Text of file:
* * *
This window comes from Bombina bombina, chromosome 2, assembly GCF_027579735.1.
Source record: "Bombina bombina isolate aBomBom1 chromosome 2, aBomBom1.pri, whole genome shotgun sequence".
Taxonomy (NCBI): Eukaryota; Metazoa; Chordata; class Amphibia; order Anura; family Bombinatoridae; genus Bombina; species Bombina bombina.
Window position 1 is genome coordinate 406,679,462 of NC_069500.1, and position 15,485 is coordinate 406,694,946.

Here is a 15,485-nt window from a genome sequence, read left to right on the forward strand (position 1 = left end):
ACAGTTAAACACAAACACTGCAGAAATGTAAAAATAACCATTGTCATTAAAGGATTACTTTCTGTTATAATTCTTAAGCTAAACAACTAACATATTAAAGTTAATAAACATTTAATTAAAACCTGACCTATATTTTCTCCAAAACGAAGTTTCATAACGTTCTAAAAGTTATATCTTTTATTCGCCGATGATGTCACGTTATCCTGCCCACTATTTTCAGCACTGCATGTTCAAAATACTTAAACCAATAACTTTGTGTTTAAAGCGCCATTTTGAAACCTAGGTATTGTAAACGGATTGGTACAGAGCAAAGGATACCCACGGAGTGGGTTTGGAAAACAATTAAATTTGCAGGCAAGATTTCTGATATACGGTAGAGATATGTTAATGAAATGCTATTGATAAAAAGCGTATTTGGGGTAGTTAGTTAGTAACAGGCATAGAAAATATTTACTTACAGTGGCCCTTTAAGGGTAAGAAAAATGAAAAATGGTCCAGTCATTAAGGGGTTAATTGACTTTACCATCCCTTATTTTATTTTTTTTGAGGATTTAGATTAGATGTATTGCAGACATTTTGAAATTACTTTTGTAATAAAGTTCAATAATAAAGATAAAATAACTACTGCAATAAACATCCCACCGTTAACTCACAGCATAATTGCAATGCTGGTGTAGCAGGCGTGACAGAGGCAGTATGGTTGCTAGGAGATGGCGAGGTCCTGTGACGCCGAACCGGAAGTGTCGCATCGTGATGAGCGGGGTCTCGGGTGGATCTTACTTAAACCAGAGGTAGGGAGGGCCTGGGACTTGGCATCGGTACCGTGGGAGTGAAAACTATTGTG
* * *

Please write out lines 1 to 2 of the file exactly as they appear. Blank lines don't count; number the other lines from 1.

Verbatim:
This window comes from Bombina bombina, chromosome 2, assembly GCF_027579735.1.
Source record: "Bombina bombina isolate aBomBom1 chromosome 2, aBomBom1.pri, whole genome shotgun sequence".